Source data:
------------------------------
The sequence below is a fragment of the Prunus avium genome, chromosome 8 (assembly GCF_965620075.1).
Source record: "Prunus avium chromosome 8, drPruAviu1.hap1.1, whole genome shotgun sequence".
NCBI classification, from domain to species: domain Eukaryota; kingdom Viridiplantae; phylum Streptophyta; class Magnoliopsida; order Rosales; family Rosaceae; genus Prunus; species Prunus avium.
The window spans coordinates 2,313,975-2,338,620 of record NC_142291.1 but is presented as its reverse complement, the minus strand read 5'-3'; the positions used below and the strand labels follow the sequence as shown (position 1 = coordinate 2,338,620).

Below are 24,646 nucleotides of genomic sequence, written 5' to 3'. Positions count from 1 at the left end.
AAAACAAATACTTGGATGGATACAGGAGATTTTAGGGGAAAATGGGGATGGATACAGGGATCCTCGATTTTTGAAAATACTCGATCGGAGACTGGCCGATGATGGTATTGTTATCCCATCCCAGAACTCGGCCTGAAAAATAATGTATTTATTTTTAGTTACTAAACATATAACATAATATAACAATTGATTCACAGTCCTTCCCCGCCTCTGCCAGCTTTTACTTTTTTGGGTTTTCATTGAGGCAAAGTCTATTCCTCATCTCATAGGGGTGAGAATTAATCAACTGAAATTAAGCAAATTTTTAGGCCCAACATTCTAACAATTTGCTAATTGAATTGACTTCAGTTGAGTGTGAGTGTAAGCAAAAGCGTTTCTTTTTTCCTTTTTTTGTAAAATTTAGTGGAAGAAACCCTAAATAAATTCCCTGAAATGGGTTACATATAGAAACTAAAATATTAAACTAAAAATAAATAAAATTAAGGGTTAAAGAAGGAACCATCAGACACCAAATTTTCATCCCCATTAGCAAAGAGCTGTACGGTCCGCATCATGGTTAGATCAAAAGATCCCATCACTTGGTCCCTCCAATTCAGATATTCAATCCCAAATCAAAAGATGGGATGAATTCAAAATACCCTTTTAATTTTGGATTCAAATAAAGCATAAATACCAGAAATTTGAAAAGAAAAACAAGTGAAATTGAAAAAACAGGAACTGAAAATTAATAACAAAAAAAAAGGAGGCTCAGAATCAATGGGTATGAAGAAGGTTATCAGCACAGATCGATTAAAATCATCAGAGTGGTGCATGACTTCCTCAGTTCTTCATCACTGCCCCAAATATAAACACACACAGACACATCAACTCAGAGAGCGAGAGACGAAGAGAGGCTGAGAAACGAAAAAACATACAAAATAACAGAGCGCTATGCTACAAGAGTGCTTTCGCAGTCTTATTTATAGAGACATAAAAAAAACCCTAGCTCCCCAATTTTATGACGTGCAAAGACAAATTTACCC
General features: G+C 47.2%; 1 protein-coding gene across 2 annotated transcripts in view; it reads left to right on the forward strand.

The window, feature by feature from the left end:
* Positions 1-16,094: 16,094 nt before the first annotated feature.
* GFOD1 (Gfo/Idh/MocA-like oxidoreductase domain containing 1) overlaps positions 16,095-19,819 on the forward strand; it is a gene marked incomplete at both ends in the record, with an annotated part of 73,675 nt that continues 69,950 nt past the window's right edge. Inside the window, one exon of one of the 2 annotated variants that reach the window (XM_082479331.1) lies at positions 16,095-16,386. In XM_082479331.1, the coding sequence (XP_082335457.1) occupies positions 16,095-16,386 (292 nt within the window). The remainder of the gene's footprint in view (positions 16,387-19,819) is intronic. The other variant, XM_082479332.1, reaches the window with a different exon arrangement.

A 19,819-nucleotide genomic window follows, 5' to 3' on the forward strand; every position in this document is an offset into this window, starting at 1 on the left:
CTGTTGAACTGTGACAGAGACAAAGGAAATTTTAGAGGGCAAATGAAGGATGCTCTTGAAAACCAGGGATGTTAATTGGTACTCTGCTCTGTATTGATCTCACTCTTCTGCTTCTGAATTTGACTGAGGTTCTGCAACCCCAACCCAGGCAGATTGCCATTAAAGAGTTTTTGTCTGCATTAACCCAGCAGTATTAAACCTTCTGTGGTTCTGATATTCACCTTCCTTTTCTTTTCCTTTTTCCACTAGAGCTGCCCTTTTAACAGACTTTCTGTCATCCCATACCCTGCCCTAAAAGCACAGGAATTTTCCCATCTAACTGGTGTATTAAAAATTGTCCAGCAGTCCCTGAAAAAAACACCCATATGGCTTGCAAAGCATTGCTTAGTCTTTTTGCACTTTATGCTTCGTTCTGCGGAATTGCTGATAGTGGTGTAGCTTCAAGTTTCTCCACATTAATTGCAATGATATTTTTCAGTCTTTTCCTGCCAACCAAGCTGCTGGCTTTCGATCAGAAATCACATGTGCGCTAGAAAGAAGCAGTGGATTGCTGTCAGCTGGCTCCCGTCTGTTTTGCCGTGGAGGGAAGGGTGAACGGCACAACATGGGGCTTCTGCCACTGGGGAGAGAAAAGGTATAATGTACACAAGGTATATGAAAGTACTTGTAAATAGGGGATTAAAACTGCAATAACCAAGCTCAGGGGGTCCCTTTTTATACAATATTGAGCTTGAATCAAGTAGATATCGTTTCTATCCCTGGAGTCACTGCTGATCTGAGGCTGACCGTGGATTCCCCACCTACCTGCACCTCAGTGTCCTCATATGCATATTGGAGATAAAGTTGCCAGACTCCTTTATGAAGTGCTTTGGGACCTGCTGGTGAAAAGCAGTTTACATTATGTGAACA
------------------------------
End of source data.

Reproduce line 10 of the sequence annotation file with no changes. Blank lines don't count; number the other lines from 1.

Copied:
* GFOD1 (Gfo/Idh/MocA-like oxidoreductase domain containing 1) overlaps positions 16,095-19,819 on the forward strand; it is a gene marked incomplete at both ends in the record, with an annotated part of 73,675 nt that continues 69,950 nt past the window's right edge. Inside the window, one exon of one of the 2 annotated variants that reach the window (XM_082479331.1) lies at positions 16,095-16,386. In XM_082479331.1, the coding sequence (XP_082335457.1) occupies positions 16,095-16,386 (292 nt within the window). The remainder of the gene's footprint in view (positions 16,387-19,819) is intronic. The other variant, XM_082479332.1, reaches the window with a different exon arrangement.